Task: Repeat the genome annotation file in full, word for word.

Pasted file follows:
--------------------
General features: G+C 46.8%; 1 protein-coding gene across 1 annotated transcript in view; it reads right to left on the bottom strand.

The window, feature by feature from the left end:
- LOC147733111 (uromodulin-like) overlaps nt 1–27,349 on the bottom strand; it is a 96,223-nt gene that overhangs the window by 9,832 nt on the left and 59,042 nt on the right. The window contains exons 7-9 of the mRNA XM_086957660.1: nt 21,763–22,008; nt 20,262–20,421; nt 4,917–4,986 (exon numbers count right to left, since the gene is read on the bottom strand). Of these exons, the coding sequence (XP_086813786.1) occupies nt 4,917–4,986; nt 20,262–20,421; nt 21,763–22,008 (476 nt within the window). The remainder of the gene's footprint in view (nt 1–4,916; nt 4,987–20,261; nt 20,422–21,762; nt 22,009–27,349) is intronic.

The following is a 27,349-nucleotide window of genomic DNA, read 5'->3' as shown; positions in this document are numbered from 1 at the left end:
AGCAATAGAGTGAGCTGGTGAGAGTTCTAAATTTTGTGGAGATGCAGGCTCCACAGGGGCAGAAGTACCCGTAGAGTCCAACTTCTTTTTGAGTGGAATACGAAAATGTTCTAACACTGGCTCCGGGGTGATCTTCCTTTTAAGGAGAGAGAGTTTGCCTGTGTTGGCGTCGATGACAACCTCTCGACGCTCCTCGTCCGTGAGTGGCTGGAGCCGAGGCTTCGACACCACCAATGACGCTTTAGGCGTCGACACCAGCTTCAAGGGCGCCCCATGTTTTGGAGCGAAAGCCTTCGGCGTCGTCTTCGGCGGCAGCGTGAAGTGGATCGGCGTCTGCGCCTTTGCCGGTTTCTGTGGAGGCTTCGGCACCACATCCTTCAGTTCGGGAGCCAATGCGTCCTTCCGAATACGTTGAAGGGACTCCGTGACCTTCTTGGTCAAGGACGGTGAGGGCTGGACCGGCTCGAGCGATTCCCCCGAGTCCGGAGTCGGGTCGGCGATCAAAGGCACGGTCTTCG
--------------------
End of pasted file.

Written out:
General features: G+C 46.8%; 1 protein-coding gene across 1 annotated transcript in view; it reads right to left on the bottom strand.

The window, feature by feature from the left end:
- LOC147733111 (uromodulin-like) overlaps nt 1–27,349 on the bottom strand; it is a 96,223-nt gene that overhangs the window by 9,832 nt on the left and 59,042 nt on the right. The window contains exons 7-9 of the mRNA XM_086957660.1: nt 21,763–22,008; nt 20,262–20,421; nt 4,917–4,986 (exon numbers count right to left, since the gene is read on the bottom strand). Of these exons, the coding sequence (XP_086813786.1) occupies nt 4,917–4,986; nt 20,262–20,421; nt 21,763–22,008 (476 nt within the window). The remainder of the gene's footprint in view (nt 1–4,916; nt 4,987–20,261; nt 20,422–21,762; nt 22,009–27,349) is intronic.

The following is a 27,349-nucleotide window of genomic DNA, read 5'->3' as shown; positions in this document are numbered from 1 at the left end:
AGCAATAGAGTGAGCTGGTGAGAGTTCTAAATTTTGTGGAGATGCAGGCTCCACAGGGGCAGAAGTACCCGTAGAGTCCAACTTCTTTTTGAGTGGAATACGAAAATGTTCTAACACTGGCTCCGGGGTGATCTTCCTTTTAAGGAGAGAGAGTTTGCCTGTGTTGGCGTCGATGACAACCTCTCGACGCTCCTCGTCCGTGAGTGGCTGGAGCCGAGGCTTCGACACCACCAATGACGCTTTAGGCGTCGACACCAGCTTCAAGGGCGCCCCATGTTTTGGAGCGAAAGCCTTCGGCGTCGTCTTCGGCGGCAGCGTGAAGTGGATCGGCGTCTGCGCCTTTGCCGGTTTCTGTGGAGGCTTCGGCACCACATCCTTCAGTTCGGGAGCCAATGCGTCCTTCCGAATACGTTGAAGGGACTCCGTGACCTTCTTGGTCAAGGACGGTGAGGGCTGGACCGGCTCGAGCGATTCCCCCGAGTCCGGAGTCGGGTCGGCGATCAAAGGCACGGTCTTCG